Written by Audrée Vaillancourt
The implications of the final scene in "aura"
short novel “Aura” written by Carlos Fuentes is a good representation of
Magic Realism. Felipe Montero, a
young historian, accepts a new job. He
has to complete the memoirs of General Llorente for his widow Señora Consuelo. He lives in her old, enclosed, strange and dark house.
He meets her niece Aura, who seems to live only for her aunt, and falls
in love with the young lady. However,
he discovers that Aura is the projection of Consuelo’s youth and that he has
become the re-embodiment of Llorente. The
ending of the story, which questions human nature, is surprising and confusing.
The final scene has both sexual and cyclical connotations.
It leads to reflection and demands imagination, which is typical of
Desire is present throughout the story, but reaches its peak in the last
scene. After looking at some
pictures, Felipe realises that Consuelo looks exactly like Aura.
He remembers that she was doing the exact same things as her aunt.
Furthermore, he recognises himself as Llorente’s double.
However, he still goes downstairs to meet Laura.
He enters Consuelo’s dark bedroom, and discovers a woman, who he thinks
is Aura, lying on the bed. She does
not want to be touched. She wants
Felipe to lie besides her. However,
sexual attraction is too strong for Felipe, so he starts kissing her and ripping
her green taffeta. The color green
has an important significance in the story.
Green is often associated with nature, creation and women in general.
It is the color of immortality, which Aura embodies. Felipe is touching her when suddenly, “… a ray of
moonlight shines in and surprises (him)…
(He) stops kissing those fleshless lips, those toothless gums …”
(542). He will continue when
they will be hidden by darkness. The
body of the old lady is described as hideous, but Felipe will come back.
Consuelo says that she “will bring her back” (542).
Her youth and beauty will survive because of him and his love, because of
his blindness. His real purpose is
to give birth to Aura, the illusion of immortality, a breeze a fantasy.
Aura is simply the projection of desires of the past.
She is the symbol of the female ideal in a patriarchal society.
She is young, seductive and passive.
She represents the fear of death and the need to hold on to the past.
The ending of the story is similar to the story of Adam and Eve: the
woman bewitches the man. However,
Senora Consuelo is the opposite of Aura. She
stands for what men fear in women: control, unattractiveness, craziness and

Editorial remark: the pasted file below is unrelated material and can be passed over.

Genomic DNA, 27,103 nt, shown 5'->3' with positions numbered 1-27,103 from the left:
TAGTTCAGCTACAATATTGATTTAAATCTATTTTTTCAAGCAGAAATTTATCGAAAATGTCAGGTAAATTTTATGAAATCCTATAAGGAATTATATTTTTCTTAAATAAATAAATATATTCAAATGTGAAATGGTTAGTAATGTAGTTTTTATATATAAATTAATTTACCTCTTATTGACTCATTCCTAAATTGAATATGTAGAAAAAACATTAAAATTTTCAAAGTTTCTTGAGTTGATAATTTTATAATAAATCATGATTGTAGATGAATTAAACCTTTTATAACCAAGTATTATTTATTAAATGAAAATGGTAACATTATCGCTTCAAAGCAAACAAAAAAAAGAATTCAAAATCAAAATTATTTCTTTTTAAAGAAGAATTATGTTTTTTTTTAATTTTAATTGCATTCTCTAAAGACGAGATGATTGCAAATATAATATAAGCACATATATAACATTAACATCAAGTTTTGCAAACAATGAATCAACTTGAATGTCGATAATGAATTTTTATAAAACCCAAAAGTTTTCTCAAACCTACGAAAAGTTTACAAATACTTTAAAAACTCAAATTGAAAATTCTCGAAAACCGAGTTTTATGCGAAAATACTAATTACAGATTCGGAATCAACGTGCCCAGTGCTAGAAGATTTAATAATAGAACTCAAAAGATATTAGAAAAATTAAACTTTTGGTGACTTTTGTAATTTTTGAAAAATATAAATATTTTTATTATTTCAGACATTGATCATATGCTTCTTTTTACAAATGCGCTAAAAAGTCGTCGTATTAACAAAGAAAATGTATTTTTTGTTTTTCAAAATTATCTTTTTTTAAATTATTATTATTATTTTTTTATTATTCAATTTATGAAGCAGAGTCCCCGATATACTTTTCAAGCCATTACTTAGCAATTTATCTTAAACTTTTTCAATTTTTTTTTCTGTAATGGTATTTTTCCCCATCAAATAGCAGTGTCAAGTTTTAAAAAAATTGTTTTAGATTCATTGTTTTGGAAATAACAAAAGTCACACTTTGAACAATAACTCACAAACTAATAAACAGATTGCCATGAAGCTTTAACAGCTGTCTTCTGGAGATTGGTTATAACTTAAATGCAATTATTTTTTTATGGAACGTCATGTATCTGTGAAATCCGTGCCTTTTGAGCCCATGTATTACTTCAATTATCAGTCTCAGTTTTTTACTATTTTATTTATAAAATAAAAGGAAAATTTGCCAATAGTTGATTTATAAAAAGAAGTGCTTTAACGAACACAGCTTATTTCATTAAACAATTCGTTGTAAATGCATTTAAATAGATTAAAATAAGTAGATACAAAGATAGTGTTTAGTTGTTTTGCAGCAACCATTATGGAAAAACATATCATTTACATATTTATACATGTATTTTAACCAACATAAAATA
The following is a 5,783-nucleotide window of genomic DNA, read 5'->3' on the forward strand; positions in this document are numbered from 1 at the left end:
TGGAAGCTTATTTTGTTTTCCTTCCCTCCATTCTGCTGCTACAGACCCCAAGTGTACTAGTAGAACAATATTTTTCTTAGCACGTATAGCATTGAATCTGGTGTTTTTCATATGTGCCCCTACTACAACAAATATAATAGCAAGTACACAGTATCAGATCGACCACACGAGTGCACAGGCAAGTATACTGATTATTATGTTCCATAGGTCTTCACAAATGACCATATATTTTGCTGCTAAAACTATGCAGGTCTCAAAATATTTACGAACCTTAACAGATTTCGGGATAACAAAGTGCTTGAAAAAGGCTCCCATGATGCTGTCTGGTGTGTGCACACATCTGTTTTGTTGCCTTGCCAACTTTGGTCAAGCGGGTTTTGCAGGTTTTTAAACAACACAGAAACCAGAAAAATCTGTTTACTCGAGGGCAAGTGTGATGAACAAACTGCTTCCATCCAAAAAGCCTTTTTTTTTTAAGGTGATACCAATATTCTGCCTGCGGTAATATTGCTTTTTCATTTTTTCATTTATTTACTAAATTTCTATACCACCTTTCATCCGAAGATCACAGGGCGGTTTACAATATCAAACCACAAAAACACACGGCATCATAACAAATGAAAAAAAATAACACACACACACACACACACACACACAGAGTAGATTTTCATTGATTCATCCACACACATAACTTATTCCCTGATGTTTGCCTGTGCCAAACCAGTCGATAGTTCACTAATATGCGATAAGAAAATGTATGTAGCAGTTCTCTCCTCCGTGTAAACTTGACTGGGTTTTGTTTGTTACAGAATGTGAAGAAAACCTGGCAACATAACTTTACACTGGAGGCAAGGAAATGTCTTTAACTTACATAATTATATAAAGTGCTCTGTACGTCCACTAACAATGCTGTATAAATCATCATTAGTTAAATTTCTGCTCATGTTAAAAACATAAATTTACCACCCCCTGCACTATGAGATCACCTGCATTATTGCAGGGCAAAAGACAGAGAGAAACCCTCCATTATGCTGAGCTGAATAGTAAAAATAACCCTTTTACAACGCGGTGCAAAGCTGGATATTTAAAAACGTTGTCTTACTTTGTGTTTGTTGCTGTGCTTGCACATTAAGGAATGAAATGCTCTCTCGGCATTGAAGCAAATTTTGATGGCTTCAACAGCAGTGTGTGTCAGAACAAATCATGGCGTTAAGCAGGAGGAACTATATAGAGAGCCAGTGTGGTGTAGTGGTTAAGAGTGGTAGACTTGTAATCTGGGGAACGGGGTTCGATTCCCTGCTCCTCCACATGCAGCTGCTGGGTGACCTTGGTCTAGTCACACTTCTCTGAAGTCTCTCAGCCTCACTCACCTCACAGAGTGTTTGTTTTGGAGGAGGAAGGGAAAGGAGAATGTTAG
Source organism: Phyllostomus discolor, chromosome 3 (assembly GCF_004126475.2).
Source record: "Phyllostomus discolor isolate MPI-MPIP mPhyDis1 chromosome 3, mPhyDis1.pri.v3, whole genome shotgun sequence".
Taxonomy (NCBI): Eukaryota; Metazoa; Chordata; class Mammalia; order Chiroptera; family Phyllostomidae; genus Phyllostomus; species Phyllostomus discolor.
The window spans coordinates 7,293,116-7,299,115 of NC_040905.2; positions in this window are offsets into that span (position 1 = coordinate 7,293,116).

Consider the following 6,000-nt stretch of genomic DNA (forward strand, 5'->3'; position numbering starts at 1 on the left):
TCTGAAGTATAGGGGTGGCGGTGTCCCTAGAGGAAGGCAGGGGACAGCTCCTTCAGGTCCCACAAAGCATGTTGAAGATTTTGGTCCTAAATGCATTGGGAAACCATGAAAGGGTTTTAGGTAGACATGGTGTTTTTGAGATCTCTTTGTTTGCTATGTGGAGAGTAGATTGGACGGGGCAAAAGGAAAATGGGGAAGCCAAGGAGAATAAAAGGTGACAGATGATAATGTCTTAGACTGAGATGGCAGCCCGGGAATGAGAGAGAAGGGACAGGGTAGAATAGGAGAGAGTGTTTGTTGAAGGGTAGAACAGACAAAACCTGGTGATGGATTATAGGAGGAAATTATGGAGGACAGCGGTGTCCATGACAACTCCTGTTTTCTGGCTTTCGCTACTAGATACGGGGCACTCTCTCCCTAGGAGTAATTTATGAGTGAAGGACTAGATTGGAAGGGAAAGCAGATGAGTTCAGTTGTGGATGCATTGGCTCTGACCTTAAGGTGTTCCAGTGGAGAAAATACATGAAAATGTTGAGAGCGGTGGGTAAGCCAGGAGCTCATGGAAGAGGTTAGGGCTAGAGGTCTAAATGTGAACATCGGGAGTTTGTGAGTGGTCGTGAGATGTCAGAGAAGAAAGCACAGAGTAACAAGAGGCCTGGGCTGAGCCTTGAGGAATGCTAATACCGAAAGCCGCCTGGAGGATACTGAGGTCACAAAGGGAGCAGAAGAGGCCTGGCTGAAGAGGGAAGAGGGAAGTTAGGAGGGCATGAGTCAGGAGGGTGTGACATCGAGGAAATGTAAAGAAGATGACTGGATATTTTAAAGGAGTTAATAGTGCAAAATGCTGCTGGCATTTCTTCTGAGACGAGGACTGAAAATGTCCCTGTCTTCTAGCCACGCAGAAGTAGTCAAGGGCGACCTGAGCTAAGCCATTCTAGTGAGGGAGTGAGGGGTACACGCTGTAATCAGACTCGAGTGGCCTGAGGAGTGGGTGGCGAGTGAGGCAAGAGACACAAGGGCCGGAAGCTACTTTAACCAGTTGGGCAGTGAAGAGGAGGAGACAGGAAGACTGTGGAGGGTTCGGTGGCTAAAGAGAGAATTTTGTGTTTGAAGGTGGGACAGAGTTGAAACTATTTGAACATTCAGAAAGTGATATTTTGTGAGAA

freedom of sexuality. Felipe
prefers to keep himself hidden from this truth, to ignore death, because desire
is more powerful.
Aura is a symbol of reincarnation, of the past becoming present.
Consuelo and Llorante reproduce themselves through Aura and Felipe.
Aura and Consuelo are one person. A
foreshadowing of this concept would be the description of the old Counselo at
the beginning of the story. Her
face is so old “it’s almost childlike” (523).
Aura, her youth, is a personification of images of a patriarchal,
conservative and materialist society which insists to keep living in the past.
There is an insistence to keep things the way they are.
The house, which is a feminine universe, is a representation of the
preservation of the past. Consuelo, who has the obsession to recreate this ideal, says
at the end that Aura will come back. She
reveals the real purpose of Felipe, to perpetuate the cycle of life. The
house itself is the symbol of the uterus. Felipe
penetrates this dark and humid world: “you close the door behind you and peer
into the dampness of the plants, the rooting roots, the thick drowsy aroma.”
(522). The word “humps” (522) used to describe the place can also refers to
a woman’s body. Time is described
as an illusion created to mask mortally and the need to reproduce, to give birth.
Before going to Consuelo’s bedroom, Felipe is thinking to himself:
“You don’t look at your watch again, that useless object tediously measuring
time in accordance with human vanity” (541).
When the fantasy of immortality and everlasting youth falls away, death
and desire remain as existential truths.
The final scene is an important part of Carlos Fuentes’s novella.
The action lies between deam and reality. The reader is not sure if it the story is really over and
what will happen afterwards. Confusion
is created in the reader’s mind, which is typical of Magic Realism.
In order to understand the sense of the work, an intellectual effort is
required. The final scene permits
the reader to reflect on human nature. The
ending of the story implies that fear and desire control humans and that time is
superficial. However, there is a
critique about Western society: it needs to hold on to the past and to keep the
way gender roles are defined.
Pickering, James H. (Ed). Fiction 100: An Anthropology of Short
Fiction, 10th ed. New Jersey: Pearson Education, 2004.